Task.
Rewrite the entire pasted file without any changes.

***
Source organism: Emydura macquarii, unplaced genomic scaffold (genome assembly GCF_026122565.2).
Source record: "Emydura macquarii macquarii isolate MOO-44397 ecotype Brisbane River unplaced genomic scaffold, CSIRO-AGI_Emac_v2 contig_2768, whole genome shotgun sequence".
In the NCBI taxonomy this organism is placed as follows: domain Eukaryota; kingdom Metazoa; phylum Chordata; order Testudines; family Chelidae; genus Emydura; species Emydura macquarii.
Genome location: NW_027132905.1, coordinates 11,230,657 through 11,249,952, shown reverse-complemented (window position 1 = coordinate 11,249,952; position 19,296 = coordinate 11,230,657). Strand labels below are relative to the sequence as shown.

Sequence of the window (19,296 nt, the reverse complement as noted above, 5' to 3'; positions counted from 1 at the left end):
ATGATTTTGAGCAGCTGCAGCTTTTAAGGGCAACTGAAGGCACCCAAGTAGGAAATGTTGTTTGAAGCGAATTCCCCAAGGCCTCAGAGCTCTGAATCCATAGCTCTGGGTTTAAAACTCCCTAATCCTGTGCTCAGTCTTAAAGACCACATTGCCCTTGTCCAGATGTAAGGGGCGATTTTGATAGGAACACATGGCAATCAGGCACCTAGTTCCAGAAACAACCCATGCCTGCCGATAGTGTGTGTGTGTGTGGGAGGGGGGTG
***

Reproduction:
Source organism: Emydura macquarii, unplaced genomic scaffold (genome assembly GCF_026122565.2).
Source record: "Emydura macquarii macquarii isolate MOO-44397 ecotype Brisbane River unplaced genomic scaffold, CSIRO-AGI_Emac_v2 contig_2768, whole genome shotgun sequence".
In the NCBI taxonomy this organism is placed as follows: domain Eukaryota; kingdom Metazoa; phylum Chordata; order Testudines; family Chelidae; genus Emydura; species Emydura macquarii.
Genome location: NW_027132905.1, coordinates 11,230,657 through 11,249,952, shown reverse-complemented (window position 1 = coordinate 11,249,952; position 19,296 = coordinate 11,230,657). Strand labels below are relative to the sequence as shown.

Sequence of the window (19,296 nt, the reverse complement as noted above, 5' to 3'; positions counted from 1 at the left end):
ATGATTTTGAGCAGCTGCAGCTTTTAAGGGCAACTGAAGGCACCCAAGTAGGAAATGTTGTTTGAAGCGAATTCCCCAAGGCCTCAGAGCTCTGAATCCATAGCTCTGGGTTTAAAACTCCCTAATCCTGTGCTCAGTCTTAAAGACCACATTGCCCTTGTCCAGATGTAAGGGGCGATTTTGATAGGAACACATGGCAATCAGGCACCTAGTTCCAGAAACAACCCATGCCTGCCGATAGTGTGTGTGTGTGTGGGAGGGGGGTG